W211...almost heaven (but not quite)
By far one of the most common cars we get asked for parts for is the venerable W211 E Class. Not because they're particularly unreliable, but because there are just so many around and they are getting to the age of young adult children who just won’t seem to leave home.
Produced between 2002 and 2009, the W211 got a facelift in 2006 which aside from some cosmetic changes (as pictured above) came with different model designations and engines.
The most common pre-facelift models, the E320 and E500 have the M112 and M113 engines respectively, which are renowned for their reliability. Aside from the odd water pump, pulley, rocker cover gasket and other common items, these are pretty bulletproof.
The later facelift models the E350 and E550 have the M272 and M273 engines, which are a step up in performance, but were a downgrade in reliability while they went through teething problems (which is a pun you'll get later). Most of this list is dominated by that...
The following are some of the more common enquiries we get about W211s.
The only hitch in the pre-facelift models up to 2006 isn’t the engines, but the SBC braking system. The SBC braking system uses a microcomputer to monitor the inputs of the driver and the actions of the car in order to distribute pressure to each wheel independently, based on needs. A great step forward in braking technology, except…the control unit was programmed to 300,000 applications before you get a nice warning light on the dashboard...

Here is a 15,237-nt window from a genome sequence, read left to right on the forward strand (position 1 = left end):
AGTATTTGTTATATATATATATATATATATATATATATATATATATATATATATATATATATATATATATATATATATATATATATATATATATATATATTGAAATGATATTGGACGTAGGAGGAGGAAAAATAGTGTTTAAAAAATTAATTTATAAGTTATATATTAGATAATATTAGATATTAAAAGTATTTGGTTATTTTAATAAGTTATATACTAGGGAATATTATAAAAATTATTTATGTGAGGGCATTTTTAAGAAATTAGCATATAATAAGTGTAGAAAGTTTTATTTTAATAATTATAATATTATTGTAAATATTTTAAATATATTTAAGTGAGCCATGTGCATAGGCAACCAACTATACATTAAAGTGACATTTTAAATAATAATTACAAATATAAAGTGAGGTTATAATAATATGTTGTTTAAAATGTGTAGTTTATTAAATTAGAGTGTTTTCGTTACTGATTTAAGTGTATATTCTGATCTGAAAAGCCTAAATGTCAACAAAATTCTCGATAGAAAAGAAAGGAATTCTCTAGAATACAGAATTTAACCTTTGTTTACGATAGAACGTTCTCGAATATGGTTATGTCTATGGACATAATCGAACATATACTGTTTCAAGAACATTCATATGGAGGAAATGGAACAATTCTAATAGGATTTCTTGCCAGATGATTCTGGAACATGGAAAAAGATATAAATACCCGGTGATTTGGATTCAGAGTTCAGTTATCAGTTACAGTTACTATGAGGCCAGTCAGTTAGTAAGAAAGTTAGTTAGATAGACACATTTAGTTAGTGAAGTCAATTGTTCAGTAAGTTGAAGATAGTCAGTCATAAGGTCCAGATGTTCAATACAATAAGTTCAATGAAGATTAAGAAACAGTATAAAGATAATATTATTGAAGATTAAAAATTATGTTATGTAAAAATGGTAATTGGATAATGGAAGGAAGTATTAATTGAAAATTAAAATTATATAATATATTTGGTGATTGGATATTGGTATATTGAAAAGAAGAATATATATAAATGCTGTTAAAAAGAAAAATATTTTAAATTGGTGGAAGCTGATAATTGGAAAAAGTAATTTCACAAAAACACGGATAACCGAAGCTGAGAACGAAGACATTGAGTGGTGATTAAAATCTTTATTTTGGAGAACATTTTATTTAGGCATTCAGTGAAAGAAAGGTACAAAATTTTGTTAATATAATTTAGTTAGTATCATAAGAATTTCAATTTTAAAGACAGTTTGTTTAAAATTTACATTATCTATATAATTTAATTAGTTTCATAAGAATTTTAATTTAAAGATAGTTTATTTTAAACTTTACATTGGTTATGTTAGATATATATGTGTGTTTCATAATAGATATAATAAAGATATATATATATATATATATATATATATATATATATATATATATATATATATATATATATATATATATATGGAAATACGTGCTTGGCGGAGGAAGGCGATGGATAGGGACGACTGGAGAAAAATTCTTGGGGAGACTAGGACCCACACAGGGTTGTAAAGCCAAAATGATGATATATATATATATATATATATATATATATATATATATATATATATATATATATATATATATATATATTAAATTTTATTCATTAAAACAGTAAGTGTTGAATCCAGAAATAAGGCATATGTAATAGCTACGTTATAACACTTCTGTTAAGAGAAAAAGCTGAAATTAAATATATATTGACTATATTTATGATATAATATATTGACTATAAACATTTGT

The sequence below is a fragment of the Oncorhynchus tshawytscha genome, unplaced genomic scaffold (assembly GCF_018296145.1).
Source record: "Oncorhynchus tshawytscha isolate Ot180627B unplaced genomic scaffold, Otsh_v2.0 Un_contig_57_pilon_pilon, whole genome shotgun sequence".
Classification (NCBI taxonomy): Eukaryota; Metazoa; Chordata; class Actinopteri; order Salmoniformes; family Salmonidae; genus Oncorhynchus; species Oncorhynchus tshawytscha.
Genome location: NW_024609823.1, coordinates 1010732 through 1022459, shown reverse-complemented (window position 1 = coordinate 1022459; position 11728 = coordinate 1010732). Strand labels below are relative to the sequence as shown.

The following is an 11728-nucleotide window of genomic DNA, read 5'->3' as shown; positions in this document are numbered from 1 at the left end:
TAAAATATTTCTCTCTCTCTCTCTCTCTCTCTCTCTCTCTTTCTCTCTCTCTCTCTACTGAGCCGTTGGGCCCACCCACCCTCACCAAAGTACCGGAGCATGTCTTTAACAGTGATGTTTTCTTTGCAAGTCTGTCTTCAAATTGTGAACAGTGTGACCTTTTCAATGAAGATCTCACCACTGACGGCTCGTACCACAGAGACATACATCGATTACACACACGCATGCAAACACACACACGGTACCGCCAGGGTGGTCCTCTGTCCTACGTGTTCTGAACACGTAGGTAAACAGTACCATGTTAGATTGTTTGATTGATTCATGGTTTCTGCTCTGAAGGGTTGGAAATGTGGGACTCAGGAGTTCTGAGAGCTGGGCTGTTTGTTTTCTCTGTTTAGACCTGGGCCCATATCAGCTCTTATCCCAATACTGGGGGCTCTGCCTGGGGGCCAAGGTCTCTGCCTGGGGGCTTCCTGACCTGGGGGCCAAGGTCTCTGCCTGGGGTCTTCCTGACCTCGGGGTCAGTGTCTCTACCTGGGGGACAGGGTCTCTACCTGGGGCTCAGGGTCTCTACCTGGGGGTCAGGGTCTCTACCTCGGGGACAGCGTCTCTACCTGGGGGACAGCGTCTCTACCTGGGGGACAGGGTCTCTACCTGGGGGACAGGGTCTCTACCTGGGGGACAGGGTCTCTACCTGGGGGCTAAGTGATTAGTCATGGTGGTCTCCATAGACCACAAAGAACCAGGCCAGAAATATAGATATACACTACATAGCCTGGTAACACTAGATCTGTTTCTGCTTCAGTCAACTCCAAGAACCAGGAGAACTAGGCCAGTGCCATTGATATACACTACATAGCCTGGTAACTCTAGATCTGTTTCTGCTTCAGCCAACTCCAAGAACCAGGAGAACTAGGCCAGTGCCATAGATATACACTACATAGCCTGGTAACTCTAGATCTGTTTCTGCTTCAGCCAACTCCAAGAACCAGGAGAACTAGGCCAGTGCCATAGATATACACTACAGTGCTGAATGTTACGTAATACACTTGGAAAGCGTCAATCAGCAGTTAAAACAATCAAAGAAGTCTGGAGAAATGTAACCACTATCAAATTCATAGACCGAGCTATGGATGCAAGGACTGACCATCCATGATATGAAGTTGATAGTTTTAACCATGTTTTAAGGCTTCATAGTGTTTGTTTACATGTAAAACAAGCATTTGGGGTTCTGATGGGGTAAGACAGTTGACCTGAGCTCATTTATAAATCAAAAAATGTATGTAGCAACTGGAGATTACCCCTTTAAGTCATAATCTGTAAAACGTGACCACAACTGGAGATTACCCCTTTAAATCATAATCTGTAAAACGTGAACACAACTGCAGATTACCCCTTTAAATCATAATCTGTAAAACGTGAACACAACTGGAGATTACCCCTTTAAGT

Better start counting each time your foot goes on that pedal, or better yet, stop braking! While there are other potential causes of failure, like contaminated brake fluid, the magic number seems to be the cause of most of the hydraulic unit issues, which usually means a new hydraulic unit needs to be fitted.
A new SBC hydraulic unit isn't cheap, but it’s the safest way around it. You can reset the count, but to do it ‘well’ takes specialisation. It can be done once safely, twice is pushing it. Further assuming it is just the count, and not a fault with the pump, is risky. Messing around wiping codes can leave you blind as to whether there is actually a fault with the braking system. If the pump is actually failing, you could be caning it down the motorway (at legal speeds) only to see this...
Not ideal if you actually need to stop!
In the interest of safety, your best bet is to try a second hand pump from a car that’s done low Ks, or failing that, fork out for a new one!
Many of the more 'luxurious' models of the 2000-2010 period began to be fitted with air suspension - dubbed Airmatic by Mercedes. Not all W211s have Airmatic, but many do. Whilst this system provides an amazingly soft ride and is a real step up from your standard coil overs, they are another complex system in your car and come with potential issues.